plants may be technologically possible. However, creating technology
that is economically feasible is quite different.
In search of a reason to exist ever since the
Cold War ended, the Department of Energyís national laboratories,
were previously tasked with the job of developing the nationís nuclear
arsenal. If Congress signs onto Edmondís recommendations for fighting
the "Warming War," their budgets stand to increase dramatically.
Is Global Warming Really a Threat?
Along with the doubts of the feasibility of Secretary
OíNeillís plan, the legitimacy of the threat of global warming is
still under debate.
President Bush requested the report by a committee
of the National Academiesí National Research Council (NRC) summing
up scienceís current understanding of global climate change over the
last century by characterizing the global warming trend. It revealed
a significant uncertainty about the surface temperature record to
the theory of man-made global warming. The report also examined the
extent to which warming may be attributed to human activity and what
may be in store for the 21st century. Itís response to
the Presidentís questions about global warming were recorded in a
40-page report entitled "Climate Change Science: An Analysis
of Some Key Questions."
Inexplicably not demonstrating warming was the
recent temperature record compiled from balloon and satellite measurements.
Also, "Because of large and still uncertain
levels of natural variability in the climate record and the uncertainties
[relating to manmade greenhouse gases] a casual linkage between the
buildup of greenhouse gases in the atmosphere and the observed climate
changes during the 20th century cannot be unequivocally
established," acknowledged the NRC.
Committee Chair Ralph Cicerone, chancellor of
the University of California at Irvine said, "We know that greenhouse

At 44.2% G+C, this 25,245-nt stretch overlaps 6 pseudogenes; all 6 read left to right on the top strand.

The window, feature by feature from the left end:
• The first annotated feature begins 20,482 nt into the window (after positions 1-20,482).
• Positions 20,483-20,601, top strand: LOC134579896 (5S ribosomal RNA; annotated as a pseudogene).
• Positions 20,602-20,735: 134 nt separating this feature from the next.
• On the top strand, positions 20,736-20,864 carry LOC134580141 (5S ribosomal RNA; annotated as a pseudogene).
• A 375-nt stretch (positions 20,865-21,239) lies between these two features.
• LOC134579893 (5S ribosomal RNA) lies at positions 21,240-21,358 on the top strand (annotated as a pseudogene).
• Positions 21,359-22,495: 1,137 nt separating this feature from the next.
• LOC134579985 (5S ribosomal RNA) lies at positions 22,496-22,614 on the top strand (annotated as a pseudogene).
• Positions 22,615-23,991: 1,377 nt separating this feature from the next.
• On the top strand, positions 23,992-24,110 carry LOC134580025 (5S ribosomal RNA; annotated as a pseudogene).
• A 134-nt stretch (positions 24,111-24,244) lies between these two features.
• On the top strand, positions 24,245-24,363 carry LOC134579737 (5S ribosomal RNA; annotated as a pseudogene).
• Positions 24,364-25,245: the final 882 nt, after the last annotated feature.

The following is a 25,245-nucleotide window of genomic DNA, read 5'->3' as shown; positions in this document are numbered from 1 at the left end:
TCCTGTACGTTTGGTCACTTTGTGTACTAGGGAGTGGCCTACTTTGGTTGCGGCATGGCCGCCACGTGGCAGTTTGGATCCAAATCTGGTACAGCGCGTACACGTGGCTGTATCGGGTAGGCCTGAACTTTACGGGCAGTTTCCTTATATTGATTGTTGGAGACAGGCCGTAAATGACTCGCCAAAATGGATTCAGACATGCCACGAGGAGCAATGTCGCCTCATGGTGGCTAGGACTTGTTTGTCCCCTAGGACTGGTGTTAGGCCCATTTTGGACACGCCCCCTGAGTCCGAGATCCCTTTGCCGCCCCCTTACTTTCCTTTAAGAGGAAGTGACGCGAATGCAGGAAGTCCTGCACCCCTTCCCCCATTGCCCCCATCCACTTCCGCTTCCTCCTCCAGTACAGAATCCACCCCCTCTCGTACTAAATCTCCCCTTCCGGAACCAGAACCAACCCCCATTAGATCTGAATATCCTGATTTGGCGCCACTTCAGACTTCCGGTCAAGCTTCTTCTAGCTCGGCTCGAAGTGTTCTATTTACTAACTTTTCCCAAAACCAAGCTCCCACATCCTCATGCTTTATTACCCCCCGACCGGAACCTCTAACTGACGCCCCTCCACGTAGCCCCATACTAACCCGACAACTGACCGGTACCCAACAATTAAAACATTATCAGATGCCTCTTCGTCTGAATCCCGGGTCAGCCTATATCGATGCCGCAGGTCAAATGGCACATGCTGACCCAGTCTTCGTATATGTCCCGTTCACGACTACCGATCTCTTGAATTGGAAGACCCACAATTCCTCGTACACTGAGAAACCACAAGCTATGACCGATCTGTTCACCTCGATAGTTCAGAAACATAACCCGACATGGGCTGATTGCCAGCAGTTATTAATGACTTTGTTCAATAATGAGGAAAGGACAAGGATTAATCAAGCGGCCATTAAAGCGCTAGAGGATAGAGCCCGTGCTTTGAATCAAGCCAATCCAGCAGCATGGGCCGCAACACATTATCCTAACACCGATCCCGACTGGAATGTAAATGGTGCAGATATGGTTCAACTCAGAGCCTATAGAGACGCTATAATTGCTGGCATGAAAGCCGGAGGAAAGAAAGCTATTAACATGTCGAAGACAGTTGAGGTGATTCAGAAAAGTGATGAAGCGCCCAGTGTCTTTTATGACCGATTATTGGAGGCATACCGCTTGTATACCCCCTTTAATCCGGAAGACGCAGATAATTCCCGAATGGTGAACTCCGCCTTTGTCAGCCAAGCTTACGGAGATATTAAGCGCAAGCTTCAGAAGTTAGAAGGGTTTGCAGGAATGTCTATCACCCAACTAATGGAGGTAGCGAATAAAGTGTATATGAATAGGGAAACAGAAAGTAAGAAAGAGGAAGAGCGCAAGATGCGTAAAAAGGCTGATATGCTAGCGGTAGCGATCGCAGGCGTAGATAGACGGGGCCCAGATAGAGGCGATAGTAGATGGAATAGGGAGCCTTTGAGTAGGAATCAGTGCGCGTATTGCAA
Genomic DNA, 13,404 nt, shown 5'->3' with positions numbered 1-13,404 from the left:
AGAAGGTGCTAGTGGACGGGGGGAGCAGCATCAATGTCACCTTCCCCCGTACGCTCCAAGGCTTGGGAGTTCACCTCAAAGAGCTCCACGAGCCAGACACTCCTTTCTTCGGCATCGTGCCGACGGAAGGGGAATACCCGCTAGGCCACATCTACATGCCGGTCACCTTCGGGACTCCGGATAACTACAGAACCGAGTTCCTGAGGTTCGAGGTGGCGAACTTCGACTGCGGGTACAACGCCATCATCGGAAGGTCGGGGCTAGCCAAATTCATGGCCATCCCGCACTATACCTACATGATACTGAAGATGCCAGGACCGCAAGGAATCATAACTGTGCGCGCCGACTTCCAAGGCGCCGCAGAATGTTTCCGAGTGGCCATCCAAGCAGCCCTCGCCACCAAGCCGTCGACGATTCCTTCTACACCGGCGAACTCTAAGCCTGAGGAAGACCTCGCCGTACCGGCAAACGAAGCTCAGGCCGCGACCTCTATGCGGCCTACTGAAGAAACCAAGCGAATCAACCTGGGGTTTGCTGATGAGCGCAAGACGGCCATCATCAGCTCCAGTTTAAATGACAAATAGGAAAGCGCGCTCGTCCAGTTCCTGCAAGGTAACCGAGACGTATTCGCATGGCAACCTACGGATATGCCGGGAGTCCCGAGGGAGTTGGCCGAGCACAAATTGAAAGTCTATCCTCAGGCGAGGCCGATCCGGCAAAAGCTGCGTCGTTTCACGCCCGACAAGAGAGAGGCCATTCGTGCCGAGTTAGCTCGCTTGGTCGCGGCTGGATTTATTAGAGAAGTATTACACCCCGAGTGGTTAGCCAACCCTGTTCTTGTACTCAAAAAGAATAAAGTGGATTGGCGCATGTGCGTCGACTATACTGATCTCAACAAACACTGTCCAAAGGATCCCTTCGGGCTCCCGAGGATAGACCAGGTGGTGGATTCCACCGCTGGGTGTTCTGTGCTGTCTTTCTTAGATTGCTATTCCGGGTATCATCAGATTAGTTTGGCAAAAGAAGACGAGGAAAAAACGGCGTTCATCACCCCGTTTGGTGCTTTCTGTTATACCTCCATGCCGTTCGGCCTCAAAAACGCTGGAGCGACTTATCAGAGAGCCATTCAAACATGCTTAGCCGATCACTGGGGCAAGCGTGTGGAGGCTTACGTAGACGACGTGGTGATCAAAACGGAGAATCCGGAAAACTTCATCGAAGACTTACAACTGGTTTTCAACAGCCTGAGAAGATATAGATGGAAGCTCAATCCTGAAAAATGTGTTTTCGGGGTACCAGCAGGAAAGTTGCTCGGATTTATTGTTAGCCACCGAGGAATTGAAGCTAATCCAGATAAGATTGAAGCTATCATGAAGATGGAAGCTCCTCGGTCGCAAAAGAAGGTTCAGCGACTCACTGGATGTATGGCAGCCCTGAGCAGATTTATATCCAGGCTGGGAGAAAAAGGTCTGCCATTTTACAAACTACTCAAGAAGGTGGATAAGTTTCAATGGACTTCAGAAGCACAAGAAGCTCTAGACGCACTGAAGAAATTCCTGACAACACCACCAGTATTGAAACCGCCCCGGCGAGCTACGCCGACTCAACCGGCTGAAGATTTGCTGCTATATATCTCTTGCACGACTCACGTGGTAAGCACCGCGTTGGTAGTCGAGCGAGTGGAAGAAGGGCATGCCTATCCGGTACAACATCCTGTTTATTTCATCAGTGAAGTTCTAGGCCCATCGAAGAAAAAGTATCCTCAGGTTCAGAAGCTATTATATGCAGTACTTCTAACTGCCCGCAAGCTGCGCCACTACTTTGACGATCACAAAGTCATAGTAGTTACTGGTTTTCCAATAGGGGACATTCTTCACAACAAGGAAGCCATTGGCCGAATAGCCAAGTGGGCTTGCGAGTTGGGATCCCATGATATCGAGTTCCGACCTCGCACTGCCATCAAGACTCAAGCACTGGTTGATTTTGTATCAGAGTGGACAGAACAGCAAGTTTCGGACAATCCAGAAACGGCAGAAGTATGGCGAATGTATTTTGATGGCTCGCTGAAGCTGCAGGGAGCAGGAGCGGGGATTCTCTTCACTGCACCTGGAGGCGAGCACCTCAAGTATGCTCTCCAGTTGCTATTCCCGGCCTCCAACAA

gases are accumulating in [the] Earthís atmosphere, causing surface
temperature to rise. We donít know precisely how much of this rise
to date is from human activities, but based on physical principles
and highly sophisticated computer models, we expect the warming to
continue because of greenhouse gas emissions.
The scientists from the Committee on the Science
of Global Climate Change emphasized the uncertainties in the science
and the need for further research although none of the information
is new, according to a National Academy of Sciences (NAS) statement.
Also, during the 20th century, measurements
demonstrated that temperatures at the Earthís surface increased by
about 1 degree Fahrenheit or about 0.6 degrees Celsius. Additionally,
the last 50 years of global warming is likely the result of increases
in greenhouse gases that include the atmospheric carbon dioxide and
methane according to the scientific community. Furthermore, computer
models suggest that average global surface temperatures will increase
between 2.5 and 10.4 degrees Fahrenheit (1.4 and 5.8 degrees Celsius)
by the end of the 21st century which was previously reported
by the Intergovernmental Panel on Climate Change (IPCC). And, the
NAS indicates that more abundant in the atmosphere now than at any
time during the 400,000 year ice record are both carbon dioxide and
methane-gases that occur both naturally and as a result of human activities.
However, the ability to determine the estimates
of future warming remain uncertain due to the level of natural variability
inherent in the climate, the questionable ability of models to simulate
natural variability on centuries Ė long-time scales, and the degree
of confidence that can be placed on estimates of temperatures going
back thousands of years.
(Steven Milby, "Bush Push for Son of Kyoto
Is Misguided," FoxNews.com, June 8, 2001; "Leading Climate
Scientists Advise White House on Global Warming," Press Release,
June 6, 2001)